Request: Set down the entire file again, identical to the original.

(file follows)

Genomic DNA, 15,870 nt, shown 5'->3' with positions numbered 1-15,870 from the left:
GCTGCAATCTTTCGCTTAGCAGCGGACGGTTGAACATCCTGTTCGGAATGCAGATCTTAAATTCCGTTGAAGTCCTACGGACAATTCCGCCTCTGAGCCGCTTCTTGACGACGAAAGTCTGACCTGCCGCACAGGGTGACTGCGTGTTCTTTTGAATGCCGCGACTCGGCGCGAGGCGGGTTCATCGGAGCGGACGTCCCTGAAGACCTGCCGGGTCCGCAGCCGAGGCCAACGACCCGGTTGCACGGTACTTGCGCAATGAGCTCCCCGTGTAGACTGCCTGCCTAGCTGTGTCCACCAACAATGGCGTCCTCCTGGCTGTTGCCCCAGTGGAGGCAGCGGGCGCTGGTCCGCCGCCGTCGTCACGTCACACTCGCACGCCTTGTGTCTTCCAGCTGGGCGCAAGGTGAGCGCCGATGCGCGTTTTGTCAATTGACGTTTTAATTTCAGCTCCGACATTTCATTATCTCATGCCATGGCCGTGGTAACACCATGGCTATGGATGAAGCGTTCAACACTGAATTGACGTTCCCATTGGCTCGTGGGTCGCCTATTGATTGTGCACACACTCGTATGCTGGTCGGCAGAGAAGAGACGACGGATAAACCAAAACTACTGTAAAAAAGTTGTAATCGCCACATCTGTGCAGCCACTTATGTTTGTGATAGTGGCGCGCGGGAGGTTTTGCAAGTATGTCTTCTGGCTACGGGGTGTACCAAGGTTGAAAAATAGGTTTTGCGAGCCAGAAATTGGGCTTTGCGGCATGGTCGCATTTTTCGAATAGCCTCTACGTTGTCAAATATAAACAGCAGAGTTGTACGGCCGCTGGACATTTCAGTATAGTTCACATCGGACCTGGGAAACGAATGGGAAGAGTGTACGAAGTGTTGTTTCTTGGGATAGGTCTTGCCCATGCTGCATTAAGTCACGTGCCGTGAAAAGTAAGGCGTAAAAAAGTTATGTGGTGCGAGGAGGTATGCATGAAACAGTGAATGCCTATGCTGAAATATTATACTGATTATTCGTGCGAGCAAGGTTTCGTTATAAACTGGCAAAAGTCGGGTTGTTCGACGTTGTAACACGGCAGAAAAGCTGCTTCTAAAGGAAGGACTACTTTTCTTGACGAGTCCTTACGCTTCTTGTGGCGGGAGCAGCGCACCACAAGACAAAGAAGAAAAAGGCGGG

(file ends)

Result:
Genomic DNA, 15,870 nt, shown 5'->3' with positions numbered 1-15,870 from the left:
GCTGCAATCTTTCGCTTAGCAGCGGACGGTTGAACATCCTGTTCGGAATGCAGATCTTAAATTCCGTTGAAGTCCTACGGACAATTCCGCCTCTGAGCCGCTTCTTGACGACGAAAGTCTGACCTGCCGCACAGGGTGACTGCGTGTTCTTTTGAATGCCGCGACTCGGCGCGAGGCGGGTTCATCGGAGCGGACGTCCCTGAAGACCTGCCGGGTCCGCAGCCGAGGCCAACGACCCGGTTGCACGGTACTTGCGCAATGAGCTCCCCGTGTAGACTGCCTGCCTAGCTGTGTCCACCAACAATGGCGTCCTCCTGGCTGTTGCCCCAGTGGAGGCAGCGGGCGCTGGTCCGCCGCCGTCGTCACGTCACACTCGCACGCCTTGTGTCTTCCAGCTGGGCGCAAGGTGAGCGCCGATGCGCGTTTTGTCAATTGACGTTTTAATTTCAGCTCCGACATTTCATTATCTCATGCCATGGCCGTGGTAACACCATGGCTATGGATGAAGCGTTCAACACTGAATTGACGTTCCCATTGGCTCGTGGGTCGCCTATTGATTGTGCACACACTCGTATGCTGGTCGGCAGAGAAGAGACGACGGATAAACCAAAACTACTGTAAAAAAGTTGTAATCGCCACATCTGTGCAGCCACTTATGTTTGTGATAGTGGCGCGCGGGAGGTTTTGCAAGTATGTCTTCTGGCTACGGGGTGTACCAAGGTTGAAAAATAGGTTTTGCGAGCCAGAAATTGGGCTTTGCGGCATGGTCGCATTTTTCGAATAGCCTCTACGTTGTCAAATATAAACAGCAGAGTTGTACGGCCGCTGGACATTTCAGTATAGTTCACATCGGACCTGGGAAACGAATGGGAAGAGTGTACGAAGTGTTGTTTCTTGGGATAGGTCTTGCCCATGCTGCATTAAGTCACGTGCCGTGAAAAGTAAGGCGTAAAAAAGTTATGTGGTGCGAGGAGGTATGCATGAAACAGTGAATGCCTATGCTGAAATATTATACTGATTATTCGTGCGAGCAAGGTTTCGTTATAAACTGGCAAAAGTCGGGTTGTTCGACGTTGTAACACGGCAGAAAAGCTGCTTCTAAAGGAAGGACTACTTTTCTTGACGAGTCCTTACGCTTCTTGTGGCGGGAGCAGCGCACCACAAGACAAAGAAGAAAAAGGCGGG